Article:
On June 8, al-Shabaab raided a hotel along Mogadishu’s Lido Beach and killed six guests and three members of the Somali special forces, who had entered the hotel to rescue 84 hostages that eventually escaped (garoweonline.com, June 9). The attack sent a message to the country’s leadership that nowhere in Mogadishu is immune to violence, since the hotel is located in a “safe” district, frequented by government officials and international visitors. More specifically, the attack undermined Somalia’s new president, Hassan Sheikh Mahmoud, who has now had two major hotel attacks take place since he assumed office in September 2022.
The first al-Shabaab hotel attack of Mahmoud’s tenure occurred at the Villa Rays hotel in November 2022. After that attack, which saw 14 people killed after a 20-hour siege, Mahmoud claimed that al-Shabaab was “losing ground” and pledged a “total war” against the group (theafricareport.com, November 30, 2022). Yet, the follow-up attack on another hotel in Lido Beach has decisively refuted Mahmoud’s claims regarding al-Shabaab’s supposed defeat.
Beyond the hotel attacks, al-Shabaab’s most successful recent operation involved killing 54 Ugandan troops at a base southwest of Mogadishu (aljazeera.com, June 4). This prompted a reaction from Ugandan President Yoweri Museveni, who acknowledged the deaths, but noted that the Uganda People’s Defence Forces (UPDF) subsequently retook the base from al-Shabaab. Most likely, however, al-Shabaab simply abandoned the base after capturing it.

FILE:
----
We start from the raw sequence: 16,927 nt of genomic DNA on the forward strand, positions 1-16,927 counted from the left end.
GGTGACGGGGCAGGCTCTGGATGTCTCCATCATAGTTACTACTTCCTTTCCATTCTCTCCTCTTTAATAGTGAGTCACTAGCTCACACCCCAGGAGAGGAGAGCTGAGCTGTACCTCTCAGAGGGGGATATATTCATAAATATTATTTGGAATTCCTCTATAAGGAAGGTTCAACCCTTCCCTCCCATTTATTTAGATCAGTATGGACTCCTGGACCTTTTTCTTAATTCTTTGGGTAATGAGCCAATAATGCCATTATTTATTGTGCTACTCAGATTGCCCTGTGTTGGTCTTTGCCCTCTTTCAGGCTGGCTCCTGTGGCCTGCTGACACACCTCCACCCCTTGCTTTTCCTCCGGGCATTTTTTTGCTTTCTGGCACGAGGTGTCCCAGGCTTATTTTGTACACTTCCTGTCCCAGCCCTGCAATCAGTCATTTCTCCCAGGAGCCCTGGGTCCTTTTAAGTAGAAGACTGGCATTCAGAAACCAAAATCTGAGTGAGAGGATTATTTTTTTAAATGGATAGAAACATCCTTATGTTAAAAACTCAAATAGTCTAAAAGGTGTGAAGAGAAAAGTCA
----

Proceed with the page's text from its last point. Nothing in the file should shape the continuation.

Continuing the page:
Al-Shabaab also made the most of the attack on the base by releasing a video to propagandize the operation (garoweonline.com, June 6). In the video, the group’s leader, known as Abu Ubaidah, gave a motivational talk to fighters, five of whom then launched vehicle-borne improvised explosive devices (VBIEDs) to break through the base’s entrance. Following the breach of the base, several hundred al-Shabaab fighters then entered the base to massacre the Ugandan troops and destroy or pilfer weaponry.
Despite the efforts of the African Union (AU) to combat al-Shabaab, the group is proving to be highly resilient. In 2022, the group also attacked another base and killed 10 Burundian peacekeepers (france24.com, May 4, 2022). Ethiopia, for its part, claimed that al-Shabaab attempted to raid a border town between Ethiopia and Somalia, but the attack was thwarted, with the group’s suicide bombers neutralized (aljazeera.com, June 7).
What becomes clear from the latest al-Shabaab operations and propaganda videos is that Abu Ubaidah is a leader who maintains close proximity to (and significant influence over) his foot soldiers. The group remains steadfast in its determination to eliminate the “foreign” presence of AU troops in Somalia, including through extensive suicide bombings of military and civilian targets, in order to ultimately enforce sharia law throughout Somalia.